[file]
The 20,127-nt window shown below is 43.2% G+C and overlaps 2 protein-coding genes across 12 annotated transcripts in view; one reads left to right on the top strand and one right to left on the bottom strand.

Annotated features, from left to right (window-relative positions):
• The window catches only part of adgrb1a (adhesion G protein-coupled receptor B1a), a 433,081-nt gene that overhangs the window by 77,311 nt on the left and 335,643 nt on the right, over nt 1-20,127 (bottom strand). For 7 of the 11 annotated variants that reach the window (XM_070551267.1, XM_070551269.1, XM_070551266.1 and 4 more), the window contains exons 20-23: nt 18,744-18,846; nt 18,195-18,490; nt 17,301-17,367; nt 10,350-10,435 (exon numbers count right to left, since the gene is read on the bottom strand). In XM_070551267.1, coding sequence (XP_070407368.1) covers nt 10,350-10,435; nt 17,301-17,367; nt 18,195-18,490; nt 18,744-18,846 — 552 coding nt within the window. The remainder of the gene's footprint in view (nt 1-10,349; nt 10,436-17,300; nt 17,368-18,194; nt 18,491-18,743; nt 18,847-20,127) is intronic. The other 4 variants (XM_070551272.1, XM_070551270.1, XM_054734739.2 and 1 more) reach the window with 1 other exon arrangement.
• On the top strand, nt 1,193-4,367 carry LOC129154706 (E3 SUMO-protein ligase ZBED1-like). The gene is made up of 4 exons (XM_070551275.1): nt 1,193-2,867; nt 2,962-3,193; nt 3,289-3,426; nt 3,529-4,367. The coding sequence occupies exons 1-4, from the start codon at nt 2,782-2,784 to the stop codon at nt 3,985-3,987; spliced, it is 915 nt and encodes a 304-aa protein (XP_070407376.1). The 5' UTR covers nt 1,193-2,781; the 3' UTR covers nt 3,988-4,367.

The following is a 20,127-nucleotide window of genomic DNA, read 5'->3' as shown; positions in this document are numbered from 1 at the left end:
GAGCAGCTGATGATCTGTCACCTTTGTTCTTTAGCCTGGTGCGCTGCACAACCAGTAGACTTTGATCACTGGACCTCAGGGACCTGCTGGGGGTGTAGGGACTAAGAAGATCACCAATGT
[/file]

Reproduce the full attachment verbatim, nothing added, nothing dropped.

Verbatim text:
The 20,127-nt window shown below is 43.2% G+C and overlaps 2 protein-coding genes across 12 annotated transcripts in view; one reads left to right on the top strand and one right to left on the bottom strand.

Annotated features, from left to right (window-relative positions):
• The window catches only part of adgrb1a (adhesion G protein-coupled receptor B1a), a 433,081-nt gene that overhangs the window by 77,311 nt on the left and 335,643 nt on the right, over nt 1-20,127 (bottom strand). For 7 of the 11 annotated variants that reach the window (XM_070551267.1, XM_070551269.1, XM_070551266.1 and 4 more), the window contains exons 20-23: nt 18,744-18,846; nt 18,195-18,490; nt 17,301-17,367; nt 10,350-10,435 (exon numbers count right to left, since the gene is read on the bottom strand). In XM_070551267.1, coding sequence (XP_070407368.1) covers nt 10,350-10,435; nt 17,301-17,367; nt 18,195-18,490; nt 18,744-18,846 — 552 coding nt within the window. The remainder of the gene's footprint in view (nt 1-10,349; nt 10,436-17,300; nt 17,368-18,194; nt 18,491-18,743; nt 18,847-20,127) is intronic. The other 4 variants (XM_070551272.1, XM_070551270.1, XM_054734739.2 and 1 more) reach the window with 1 other exon arrangement.
• On the top strand, nt 1,193-4,367 carry LOC129154706 (E3 SUMO-protein ligase ZBED1-like). The gene is made up of 4 exons (XM_070551275.1): nt 1,193-2,867; nt 2,962-3,193; nt 3,289-3,426; nt 3,529-4,367. The coding sequence occupies exons 1-4, from the start codon at nt 2,782-2,784 to the stop codon at nt 3,985-3,987; spliced, it is 915 nt and encodes a 304-aa protein (XP_070407376.1). The 5' UTR covers nt 1,193-2,781; the 3' UTR covers nt 3,988-4,367.

The following is a 20,127-nucleotide window of genomic DNA, read 5'->3' as shown; positions in this document are numbered from 1 at the left end:
GAGCAGCTGATGATCTGTCACCTTTGTTCTTTAGCCTGGTGCGCTGCACAACCAGTAGACTTTGATCACTGGACCTCAGGGACCTGCTGGGGGTGTAGGGACTAAGAAGATCACCAATGT